Mounir Ghabrial saw his first college football game after moving from Dubai to Southern California when he was 12 — and soon found watching USC's halftime show more entertaining than the action on the field.

"The drum line," he said, "always caught my eye."

He played the drums during games at Damien High School in La Verne but decided after being accepted at USC for the fall term that he'd give up music to pursue a business degree.

Then he saw the USC Trojan Marching Band drummers perform at the Coachella Valley Music and Arts Festival and changed his mind.

"They were so awesome I wanted to give it a try," Ghabrial, 17, said. "I wanted to see if I was good enough."

He arrived on campus nearly a week before other freshmen to try out for one of 15 open drumming spots with the USC marching band, a.k.a. the Spirit of Troy.

USC's marching band — which has played for a pope, presidents and countless football fans — accepts students with no musical experience as long as they are willing to learn and don't mind lugging props instead of playing if they are deemed not good enough to march on Saturdays.

"We try and find a place for everyone," said Arthur C. Bartner, who is going into his 46th season as band director.

The only exception is the drum line.

"You can get away with it in other places, but you can't hide a bad drummer," Bartner said. "That's the pulse of a band. If that isn't tight, your band can't be tight."

On game days, nearly 250 students decked out in cardinal and gold band uniforms perform the school's fight song after each touchdown and execute intricate choreography while playing pop hits during halftime.

Combined, the practices and performances, which have included Super Bowls and recording "Tusk" with Fleetwood Mac, can be a grueling experience.

Band members can get one academic credit for the minimum of about 10 hours they put in each week during the fall. Until recently, a volunteer chiropractor helped them deal with the strain that carrying instruments takes on their bodies.

And at least three times a week, during long practices, Bartner watches over them from a platform, loudly correcting the slightest misstep.

"Practice is more nerve-racking than games. You make a mistake in practice, you get yelled at. You make a mistake in a game, there's no time," said Keldrick Nwajei, a senior who plays the quad drums.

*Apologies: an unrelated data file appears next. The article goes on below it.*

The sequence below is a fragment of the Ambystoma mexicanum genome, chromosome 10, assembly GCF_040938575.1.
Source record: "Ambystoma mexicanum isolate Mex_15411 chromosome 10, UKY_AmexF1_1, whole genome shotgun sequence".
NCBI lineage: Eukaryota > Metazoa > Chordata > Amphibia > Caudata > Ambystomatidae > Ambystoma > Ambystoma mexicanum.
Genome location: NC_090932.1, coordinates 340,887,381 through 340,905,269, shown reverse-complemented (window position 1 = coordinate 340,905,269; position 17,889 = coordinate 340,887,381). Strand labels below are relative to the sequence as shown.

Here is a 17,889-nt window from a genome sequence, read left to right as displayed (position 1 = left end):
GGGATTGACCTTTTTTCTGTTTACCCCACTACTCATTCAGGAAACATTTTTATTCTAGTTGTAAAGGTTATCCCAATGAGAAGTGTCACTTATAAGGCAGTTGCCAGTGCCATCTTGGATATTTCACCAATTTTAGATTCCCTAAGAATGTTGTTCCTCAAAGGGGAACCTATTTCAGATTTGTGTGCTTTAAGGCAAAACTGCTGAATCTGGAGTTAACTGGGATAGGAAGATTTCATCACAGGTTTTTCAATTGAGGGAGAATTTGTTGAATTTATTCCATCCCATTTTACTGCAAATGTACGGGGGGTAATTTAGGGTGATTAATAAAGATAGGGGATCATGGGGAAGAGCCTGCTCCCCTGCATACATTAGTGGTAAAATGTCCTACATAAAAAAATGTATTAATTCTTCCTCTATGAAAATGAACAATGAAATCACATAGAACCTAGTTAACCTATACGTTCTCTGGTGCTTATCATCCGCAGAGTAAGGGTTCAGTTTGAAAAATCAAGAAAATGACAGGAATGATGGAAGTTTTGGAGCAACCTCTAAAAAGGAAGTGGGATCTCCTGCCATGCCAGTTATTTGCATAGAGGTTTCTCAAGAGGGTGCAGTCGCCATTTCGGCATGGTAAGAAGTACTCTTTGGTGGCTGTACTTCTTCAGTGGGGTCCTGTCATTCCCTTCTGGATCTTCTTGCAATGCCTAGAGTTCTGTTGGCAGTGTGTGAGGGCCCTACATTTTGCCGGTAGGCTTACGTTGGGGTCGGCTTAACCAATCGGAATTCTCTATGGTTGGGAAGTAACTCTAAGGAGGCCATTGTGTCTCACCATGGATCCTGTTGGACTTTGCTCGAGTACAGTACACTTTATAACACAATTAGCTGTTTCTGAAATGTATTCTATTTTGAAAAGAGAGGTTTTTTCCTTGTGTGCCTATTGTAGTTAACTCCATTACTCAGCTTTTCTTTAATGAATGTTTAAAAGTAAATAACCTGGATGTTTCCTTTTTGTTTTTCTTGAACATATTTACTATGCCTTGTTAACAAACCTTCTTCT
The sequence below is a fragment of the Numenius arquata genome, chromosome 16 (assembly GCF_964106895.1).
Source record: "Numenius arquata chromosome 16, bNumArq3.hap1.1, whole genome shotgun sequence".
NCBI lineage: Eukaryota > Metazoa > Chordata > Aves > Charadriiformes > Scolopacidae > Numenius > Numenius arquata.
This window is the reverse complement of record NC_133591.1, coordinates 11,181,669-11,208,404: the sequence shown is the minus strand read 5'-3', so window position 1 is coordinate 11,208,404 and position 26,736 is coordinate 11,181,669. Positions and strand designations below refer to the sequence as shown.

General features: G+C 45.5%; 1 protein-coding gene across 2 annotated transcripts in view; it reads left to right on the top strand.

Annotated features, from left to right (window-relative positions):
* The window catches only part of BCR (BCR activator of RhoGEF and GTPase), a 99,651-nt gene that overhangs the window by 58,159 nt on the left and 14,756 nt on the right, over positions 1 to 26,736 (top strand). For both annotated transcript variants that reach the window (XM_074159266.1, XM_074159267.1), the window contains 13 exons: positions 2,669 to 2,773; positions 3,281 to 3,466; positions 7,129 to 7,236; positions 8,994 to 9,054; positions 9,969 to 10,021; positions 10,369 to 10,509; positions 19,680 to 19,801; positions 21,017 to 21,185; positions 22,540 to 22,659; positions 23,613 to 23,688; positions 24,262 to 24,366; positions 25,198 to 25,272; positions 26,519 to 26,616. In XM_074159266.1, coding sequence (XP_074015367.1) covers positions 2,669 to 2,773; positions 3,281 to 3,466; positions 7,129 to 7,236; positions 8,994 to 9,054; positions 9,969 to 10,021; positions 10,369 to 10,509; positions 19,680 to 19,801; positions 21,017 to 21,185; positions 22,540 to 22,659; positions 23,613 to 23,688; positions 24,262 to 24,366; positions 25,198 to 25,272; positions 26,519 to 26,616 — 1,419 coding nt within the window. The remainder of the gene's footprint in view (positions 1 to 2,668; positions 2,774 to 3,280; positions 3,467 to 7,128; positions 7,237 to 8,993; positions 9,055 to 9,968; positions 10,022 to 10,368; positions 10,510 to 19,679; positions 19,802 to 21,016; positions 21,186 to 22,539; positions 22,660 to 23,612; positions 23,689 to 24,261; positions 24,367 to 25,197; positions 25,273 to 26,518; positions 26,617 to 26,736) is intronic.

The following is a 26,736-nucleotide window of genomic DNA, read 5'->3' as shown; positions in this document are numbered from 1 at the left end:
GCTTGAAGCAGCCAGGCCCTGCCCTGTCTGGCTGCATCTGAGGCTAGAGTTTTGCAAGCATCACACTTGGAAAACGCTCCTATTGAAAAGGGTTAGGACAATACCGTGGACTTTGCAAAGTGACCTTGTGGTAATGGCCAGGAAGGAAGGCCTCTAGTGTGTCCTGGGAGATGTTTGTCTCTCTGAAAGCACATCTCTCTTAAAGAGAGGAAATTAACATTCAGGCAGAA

But being in the band also has its perks.

Select members travel to all away games, and the entire band goes when the Trojans play Notre Dame in South Bend, Ind., every other year. The band has traveled to Shanghai, Berlin and Amsterdam, and has its own full-time travel coordinator as well as two student managers who help with logistics.

The adrenaline of performing is almost addictive, many say.

Nwajei used to play in front of 250 people at his Houston high school. When he was about to march onto the field at the Los Angeles Memorial Coliseum for his first USC home game, he said, there was an ESPN camera right in his face.

"That's when I realized I'm not in high school anymore," Nwajei said. "It was scary, but it was awesome."

The band's camaraderie can be a draw as well.

Natasha Fernando played for her high school band but didn't try out when she got to USC last year. When she saw her friends who were in the band, "They always seemed to be having so much fun," she said.

So she auditioned this year, hoping for a spot playing bass drum. "I just missed it," she said. Still, she has a spot in the band — playing cymbals.

Drum line tryouts are judged by Tad Carpenter, the band's percussion instructor, as well as student leaders and graduate assistants.

"You think you're good until you get in the room and you're playing all by yourself. And then you start to hear all the things you should've practiced more," said Jessie Jimenez, a junior from Delano, Calif., who said that during his audition, he hit the side of the drum a few times instead of the center.

Jimenez got a spot on cymbals as a freshman but recently was assigned a bass drum.

Ghabrial waited nervously outside the audition room until his name was called. He had his sights set on a snare drum position.

When it was his turn, he banged out the notes flawlessly. His audience barely reacted. But when Ghabrial left the room, Carpenter and the others turned to one another. "He was good, right?" someone asked, and Carpenter started to laugh. "Oh, yeah. He's real good."

The next morning, Ghabrial was assigned one of six snare spots to see if he fit in. He and the other potential new members were shown the USC Trojan Marching Band way to stand at attention, march and hold drumsticks.

"Don't flex or squeeze them," one instructor said.

When the group reassembled after lunch, Ghabrial was still on snare.

"Congratulations, freshmen. I'm glad you made the line," Bartner said.

Ghabrial reacted as if he wasn't sure what he'd just heard. Then Carpenter stepped to the front. "Heels together. Sticks up and out," he said, surveying the musicians.

"OK," he said. "Go ahead and play the first note."

Ghabrial hit his drum with his right stick and smiled slightly.

Twitter: @byjsong


©2015 the Los Angeles Times

Visit the Los Angeles Times at

Distributed by Tribune Content Agency, LLC.